The Center for American Progress calls on Congress to do something about student loan debt or risk a slowdown in the housing sector and consumer purchases in the future. As debt burdens rise for young families (and their parents in many cases), they may put off buying homes, forming their own households (and further delay marriage), and even impinge on their retirement.
As the Center notes, student debt is rising rapidly–and it’s not just young adults.
According to the 2010 Survey of Consumer Finances, 45 percent of all American families hold outstanding student-loan debt, up from 33 percent in 2007. While the majority of student debt is held by borrowers under the age of 35, the rise in student debt also affects older Americans. Thirty-six percent of families in a household headed by someone ages 45 to 54, 29 percent of families in a household headed by someone ages 55 to 64, and 13.3 percent of families in which the head of household is between the ages of 65 and 74 hold student debt.
Not only the number of people with debt, but the amounts are not insignificant. As Chris Herbert, research director at the Harvard Center for Housing writes, “the total value of outstanding student loans nearly quadrupled between the start of 2003 and the third quarter of 2012, from $241 billion to just under $1 trillion.”
Student-loan delinquencies and defaults have likewise risen. Banks wrote off $3 billion in student-loan debts during January and February of this year alone, a 36% increase, according to Reuters. And “about 17 percent of the nearly 40 million student loan borrowers [were] at least 90 days past due on their repayments, a February report from the New York Federal Reserve Bank showed.” The tough economy is the main reason for the spike.
The result of this increasing debt burden, the Center for American Progress argues, is a slower launch into adulthood, including starting families and buying homes. The number of young people living with their parents has been on the rise since 2010 and the beginning of the Great Recession. When they’re living at home, they’re not out spending on their own housing and set-up, which contributes, according to Moody’s Analytics estimates, $145,000 of economic activity.
Moreover, the delay in household formation and the financial challenges for adults in their twenties and thirties may alter the future of the U.S. housing market. The Bipartisan Policy Center estimates that Echo Boomers—those born between 1981 and 1995—will drive 75 percent to 80 percent of owner-occupied home acquisition before 2020, when Baby Boomers begin to sell off their homes. Yet homeownership rates for young people are among the lowest in decades.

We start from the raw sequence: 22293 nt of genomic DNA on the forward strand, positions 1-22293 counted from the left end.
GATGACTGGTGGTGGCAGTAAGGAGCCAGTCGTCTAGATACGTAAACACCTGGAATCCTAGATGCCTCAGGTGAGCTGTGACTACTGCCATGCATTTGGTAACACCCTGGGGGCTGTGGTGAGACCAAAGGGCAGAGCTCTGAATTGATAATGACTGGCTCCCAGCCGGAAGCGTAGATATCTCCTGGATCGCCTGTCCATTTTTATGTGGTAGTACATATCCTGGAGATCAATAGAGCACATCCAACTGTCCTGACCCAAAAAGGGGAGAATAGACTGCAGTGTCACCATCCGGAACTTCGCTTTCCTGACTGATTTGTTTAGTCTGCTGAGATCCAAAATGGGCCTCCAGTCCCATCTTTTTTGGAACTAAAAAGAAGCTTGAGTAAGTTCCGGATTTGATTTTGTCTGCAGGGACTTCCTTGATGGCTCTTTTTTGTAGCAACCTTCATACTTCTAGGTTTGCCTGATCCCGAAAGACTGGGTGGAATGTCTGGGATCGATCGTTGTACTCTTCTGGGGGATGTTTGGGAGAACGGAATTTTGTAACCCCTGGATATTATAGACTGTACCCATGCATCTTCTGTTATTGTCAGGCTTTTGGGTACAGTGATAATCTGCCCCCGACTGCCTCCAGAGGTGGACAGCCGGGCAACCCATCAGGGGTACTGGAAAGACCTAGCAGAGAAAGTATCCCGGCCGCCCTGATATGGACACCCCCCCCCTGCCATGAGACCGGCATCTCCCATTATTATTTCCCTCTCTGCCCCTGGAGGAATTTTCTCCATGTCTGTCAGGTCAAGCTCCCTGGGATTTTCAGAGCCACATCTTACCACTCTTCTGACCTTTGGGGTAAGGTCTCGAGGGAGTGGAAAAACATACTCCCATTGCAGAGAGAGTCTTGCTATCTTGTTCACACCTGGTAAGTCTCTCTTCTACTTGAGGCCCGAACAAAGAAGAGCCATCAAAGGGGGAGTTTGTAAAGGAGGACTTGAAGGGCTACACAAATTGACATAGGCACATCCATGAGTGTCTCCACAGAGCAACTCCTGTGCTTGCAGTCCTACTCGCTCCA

Not to mention it’s simply harder to get a mortgage today for those with little credit history, although that seems to be easing.
One point that very few have raised is the long-term effect on retirement security. The Boomers are already behind the curve when it comes to saving for retirement, and despite Suze Orman’s pleas otherwise, they’ve often put aside their own retirement savings to help out with their children’s college loans. On top of that, as the Center reports,
“according to the Center for Retirement Research at Boston College, 62 percent of workers ages 30 to 39 are projected to have insufficient resources in retirement”–a far higher number than even for Boomers. It’s hard to save for retirement when you have a student loan bill every month.”
That said, the median student loan bill is still quite reasonable at $11,000, and the cost of not having a degree is even higher. But there are indeed young adults with extremely high debts. As Herbert at the Housing Research Center notes, “Among those under 30, the share of borrowers with outstanding debt exceeding $50,000 increased from 5 percent of borrowers to 10 percent, and for those 30-39 this share jumped from 14 to 19 percent.” Ultimately, then, the debt is concentrated in a smallish number of households. It seems that if policies to alleviate the burden are put in place, they should be targeted in some way– and in such a way as to not encourage people to take out high debt because they know there’s a write-off down the road.
One point that has been raised lately and that may continue to be a problem as young adults delay their path into adulthood is the number of households with mortgages at retirement. Advisers have long argued that the mortgage should be paid off by then. But Boomers are bucking that trend already, and it seems that it might only grown as young people delay the start of their careers while they gain more education (and debt), and push buying a home down the road even farther.
In the end, it’s a “wait and see” about the effect on homeownership among the Echo Boom and Millennial generations. As Herbert says:
“Overall, while the rise in student loan debt is certainly a cause for concern, it may not be as significant a drag on the ability of young adults to move into homeownership as many fear, since the typical borrower has not seen a significant jump in the amount of debt incurred and seems to have a manageable monthly payment. On the other hand, with much of the increase in student debt among both those age 30-39 and even older households there may be more need for concern about the impact of these loans on the ability of existing homeowners to balance their household budgets and save for retirement.”
The Center for American Progress recommends the following to better manage student debt going forward:
- Develop a well-designed refinancing program for student-loan borrowers.
- Promote broader access to income-based repayment programs, which offer affordable payment schedules that correspond to the borrower’s income.
- Consider including private student loans under bankruptcy protection.
- Require school certification for private student loans.
- Encourage broader adoption of the college scorecard by postsecondary-education institutions.